Community

Louisville will get four low-barrier shelters supported by city funding, which are aimed at helping people who cannot get into standard homeless shelters for a number of reasons.

Council members and advocates have called for the low-barrier shelters to get people off the streets during the winter months. Those with partners, families, pets or substance issues often are not allowed in other shelters.

In its last session of 2018, the Metro Council voted to allocate more than half a million dollars of surplus funding to boost services for the homeless. That came with the condition that a proposal for how the funds would be used had to be submitted by Jan. 2, and that services would be available on Jan. 14.

Councilman Bill Hollander of District 9, who led the effort to allocate mid-year surplus city funds to address the city’s homeless, said a permanent plan will be presented to the council in April.

The challenges facing people experiencing homelessness are varied, Hollander said. The proposal released Wednesday addresses some of them.

“It will help get some people experiencing homelessness off of our streets,” Hollander said. “It addresses families, it addresses men, it addresses women, it provides shelter, food, storage and services to get people into better solutions.”

The groups receiving funding for emergency shelter are The Healing Place, Wayside Christian Mission, Volunteers of America, and St. Stephen Baptist Church. St. Johns Day Center will provide storage facilities for individuals’ belongings, and will also work with Uniting Partners for Women and Children to manage an outreach team to help people get into the permanent housing.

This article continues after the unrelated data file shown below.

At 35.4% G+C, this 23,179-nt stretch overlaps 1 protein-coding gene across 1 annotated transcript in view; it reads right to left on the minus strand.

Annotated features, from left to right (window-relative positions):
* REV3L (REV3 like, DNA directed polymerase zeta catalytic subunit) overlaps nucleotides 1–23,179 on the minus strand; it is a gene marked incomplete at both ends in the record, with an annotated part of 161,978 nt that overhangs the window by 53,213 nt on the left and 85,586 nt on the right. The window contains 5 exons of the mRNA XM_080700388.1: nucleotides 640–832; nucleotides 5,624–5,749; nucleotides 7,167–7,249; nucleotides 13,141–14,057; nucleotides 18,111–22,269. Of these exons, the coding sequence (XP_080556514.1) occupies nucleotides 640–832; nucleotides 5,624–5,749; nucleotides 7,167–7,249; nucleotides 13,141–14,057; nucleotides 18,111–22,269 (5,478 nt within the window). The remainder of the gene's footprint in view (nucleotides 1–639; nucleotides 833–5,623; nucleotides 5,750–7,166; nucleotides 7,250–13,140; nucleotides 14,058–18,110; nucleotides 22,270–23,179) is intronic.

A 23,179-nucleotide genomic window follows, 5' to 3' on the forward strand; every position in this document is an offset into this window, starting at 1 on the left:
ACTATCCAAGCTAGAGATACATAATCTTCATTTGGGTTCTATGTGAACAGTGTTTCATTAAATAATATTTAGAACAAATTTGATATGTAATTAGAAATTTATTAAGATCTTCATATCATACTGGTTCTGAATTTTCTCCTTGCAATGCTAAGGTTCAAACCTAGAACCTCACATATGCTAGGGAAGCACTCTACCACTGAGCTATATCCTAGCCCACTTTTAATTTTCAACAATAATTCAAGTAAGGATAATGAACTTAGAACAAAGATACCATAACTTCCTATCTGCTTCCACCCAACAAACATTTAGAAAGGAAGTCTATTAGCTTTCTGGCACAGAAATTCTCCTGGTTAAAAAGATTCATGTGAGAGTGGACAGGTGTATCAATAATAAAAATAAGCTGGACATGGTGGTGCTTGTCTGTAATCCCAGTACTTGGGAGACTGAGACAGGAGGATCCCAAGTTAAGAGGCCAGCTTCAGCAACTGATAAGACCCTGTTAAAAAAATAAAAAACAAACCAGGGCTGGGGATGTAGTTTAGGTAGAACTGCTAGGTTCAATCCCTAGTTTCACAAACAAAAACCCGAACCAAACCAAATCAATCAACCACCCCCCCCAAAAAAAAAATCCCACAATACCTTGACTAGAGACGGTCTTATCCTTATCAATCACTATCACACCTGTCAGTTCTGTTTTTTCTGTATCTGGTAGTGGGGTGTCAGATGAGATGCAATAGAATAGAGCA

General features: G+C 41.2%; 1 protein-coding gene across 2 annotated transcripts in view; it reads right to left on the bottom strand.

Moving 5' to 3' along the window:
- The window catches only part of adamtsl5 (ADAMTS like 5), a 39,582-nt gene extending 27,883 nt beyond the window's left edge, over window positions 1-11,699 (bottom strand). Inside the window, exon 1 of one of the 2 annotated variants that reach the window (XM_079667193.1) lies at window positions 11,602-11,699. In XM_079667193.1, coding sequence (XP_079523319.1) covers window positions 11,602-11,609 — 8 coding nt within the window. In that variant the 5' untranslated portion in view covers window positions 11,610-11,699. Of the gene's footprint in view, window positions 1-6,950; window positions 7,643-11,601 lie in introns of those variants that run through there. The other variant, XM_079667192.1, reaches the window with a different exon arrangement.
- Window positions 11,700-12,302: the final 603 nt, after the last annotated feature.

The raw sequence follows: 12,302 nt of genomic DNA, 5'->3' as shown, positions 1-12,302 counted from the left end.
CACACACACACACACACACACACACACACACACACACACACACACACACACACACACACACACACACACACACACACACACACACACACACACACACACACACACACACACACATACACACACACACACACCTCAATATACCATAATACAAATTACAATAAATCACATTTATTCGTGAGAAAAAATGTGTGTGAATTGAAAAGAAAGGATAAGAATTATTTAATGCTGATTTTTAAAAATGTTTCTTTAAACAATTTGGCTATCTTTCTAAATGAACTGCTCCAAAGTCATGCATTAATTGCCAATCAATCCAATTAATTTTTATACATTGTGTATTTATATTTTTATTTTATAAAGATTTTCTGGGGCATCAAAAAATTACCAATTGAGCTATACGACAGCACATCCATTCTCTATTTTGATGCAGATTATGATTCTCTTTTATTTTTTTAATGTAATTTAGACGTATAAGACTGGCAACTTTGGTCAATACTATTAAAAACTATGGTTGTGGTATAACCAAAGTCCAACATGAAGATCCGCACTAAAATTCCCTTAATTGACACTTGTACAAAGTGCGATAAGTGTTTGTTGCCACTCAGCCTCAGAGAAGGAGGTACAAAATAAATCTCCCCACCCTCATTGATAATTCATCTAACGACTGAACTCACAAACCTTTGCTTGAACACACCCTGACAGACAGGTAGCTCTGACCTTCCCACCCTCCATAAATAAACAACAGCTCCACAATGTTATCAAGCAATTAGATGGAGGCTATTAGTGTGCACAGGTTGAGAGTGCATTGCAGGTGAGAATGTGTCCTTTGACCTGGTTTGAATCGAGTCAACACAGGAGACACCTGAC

A breakdown of services and spending provided by the mayor’s office showed that the proposal could help a couple hundred individuals. In 2017, nearly 6,700 individuals in Louisville experienced homelessness, according to the Coalition for the Homeless.

Eric Friedlander, the chief resilience officer for Louisville Metro, said the funded programs could get more people into permanent homes.

“The hope is that as we get people into shelter, that they’ll be able to access services better so that there will be some transition, more transition to permanent housing,” he said.

But Friedlander acknowledged that the funds do not comprehensively address the situation that some describe as a “crisis” for those experiencing homelessness, even for a short time. For example, the money does not allow for people in wheelchairs or with other complex medical needs to be cared for in shelters, nor would it cover a city-sponsored homeless encampment. It also cannot pay for transportation for individuals.

Here is what organizations plan to provide while funding is available, through June 2019:

  • The Healing Place: Temporary emergency shelter during the winter months, with capacity to serve 24 men a day and access to detox and other services starting on Jan. 14. 1019 W. Market St.
  • Wayside Christian Mission: Round-the-clock low-barrier shelter with space for up to 100 individuals in couples, families, men and women, and with pets. The shelter will accept non-violent individuals under the influence of drugs and alcohol. Open now. 432 E. Jefferson St.
  • Volunteers of America: Shelter for 10 families at Hotel Louisville (120 W. Broadway), as well as services including rental and utilities assistance and Rapid Rehousing, which is available now.
  • St. Johns Day Center: Storage facility management at 431 E. Liberty St. The Center will work with United Partners for Women and Children to create an outreach team to help individuals get into permanent housing.
Amina Elahi is WFPL's City Reporter.